By Chris Jennings
For the Oregon Beer Growler
In the wondrous age we live in, it seems as though technology can’t get any better. Then the new-and-improved smartphone model that will call your mom and email your boss at the same time hits store shelves. As you know, we can use our phones to surf the web, solve crossword puzzles and check in all of the beer that you drink to earn badges. But you can also get assistance with developing your homebrew.
There is a vast array of apps that pop up with just a simple search for “brewing” in whatever app store you have. Some — not all — are helpful for making beer and can be used throughout the entire process. Naturally, free is the best price when it comes to acquiring anything, but you also get what you pay for. Some of the no-cost apps may not have features you’re looking for. Some of the free apps for Android products include Biermacht, Brewing Assistant, Brewing Calculator, Brew Timer, and Wort Homebrew Calculator.
Biermacht, Brewing Assistant and Wort Homebrew Calculator are all full-service brewing apps. You can use them to build recipes, add and edit ingredients, and even plan brew days in advance so that your phone will remind you when it’s time to brew (not that you really need to be reminded about something you’re looking forward to, anyway). The best way to decide which app will work for you is to install and play with each to figure out what suits your brewing habits.
The other two apps work better as a tool for your brew day if you already have brewing software or just a recipe on paper. Brewing Calculator is exactly that — you can calculate everything from alcohol content and IBUs to even how much sugar is needed to bottle condition a beer. The app is a quick and easy way to calculate all the little equations that may get a little fuzzy after you’ve had a few of those tasty homebrews. Brew Timer allows you to program in all of your different beers’ hop schedules and save them for later use. You create an “event” and set the minutes once you’ve entered all of the information and start the timer. Basically, this app replaces the kitchen timer or the need to constantly watch the clock so that you don’t miss an addition.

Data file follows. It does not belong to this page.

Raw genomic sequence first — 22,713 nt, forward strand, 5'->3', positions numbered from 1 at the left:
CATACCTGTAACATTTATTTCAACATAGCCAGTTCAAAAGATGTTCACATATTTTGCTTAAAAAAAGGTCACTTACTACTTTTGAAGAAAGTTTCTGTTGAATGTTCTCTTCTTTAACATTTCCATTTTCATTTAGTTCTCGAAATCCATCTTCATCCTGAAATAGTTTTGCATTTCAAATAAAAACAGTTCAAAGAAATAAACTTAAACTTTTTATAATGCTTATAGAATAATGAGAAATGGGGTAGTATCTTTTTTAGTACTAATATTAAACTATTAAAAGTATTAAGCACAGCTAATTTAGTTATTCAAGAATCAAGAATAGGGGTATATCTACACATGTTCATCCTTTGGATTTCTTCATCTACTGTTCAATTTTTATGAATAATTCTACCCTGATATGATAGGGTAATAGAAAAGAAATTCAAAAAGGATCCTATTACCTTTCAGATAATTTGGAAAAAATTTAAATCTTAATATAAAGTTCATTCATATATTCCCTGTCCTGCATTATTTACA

In the land of the free brewing apps, those mentioned will work for most applications. Of course, you can purchase options with more bells and whistles. BeerSmith 2 is a popular option. It works in conjunction with your desktop, allowing you to keep track of your brewing process, share and compare recipes with other users, get assistance or inspiration through a podcast and much more. The price for both Mac and PC is $27.95.
Apps aren’t just for making beer — there are plenty that exist for entertainment. Untappd is designed as a social network for beer drinkers. You can rate the beer you’re consuming, list where you’re drinking it and even chat with friends about the beers they’re trying. This app also keeps track of the beers you check in, so if you can’t remember whether you like a brew you can look up your rating from the past. There are also brewing games like Fiz: The Brewery Management Game where players build their own brewery from the garage up, SimCity-style.
Have fun exploring the world of beer apps where one thing is certain: as technology improves there will likely be more ways to improve our batches of homebrew in the future.
Bell Hop Porter [AG]
Bell Hop Porter [Extract]
By Chris Jennings
For the Oregon Beer Growler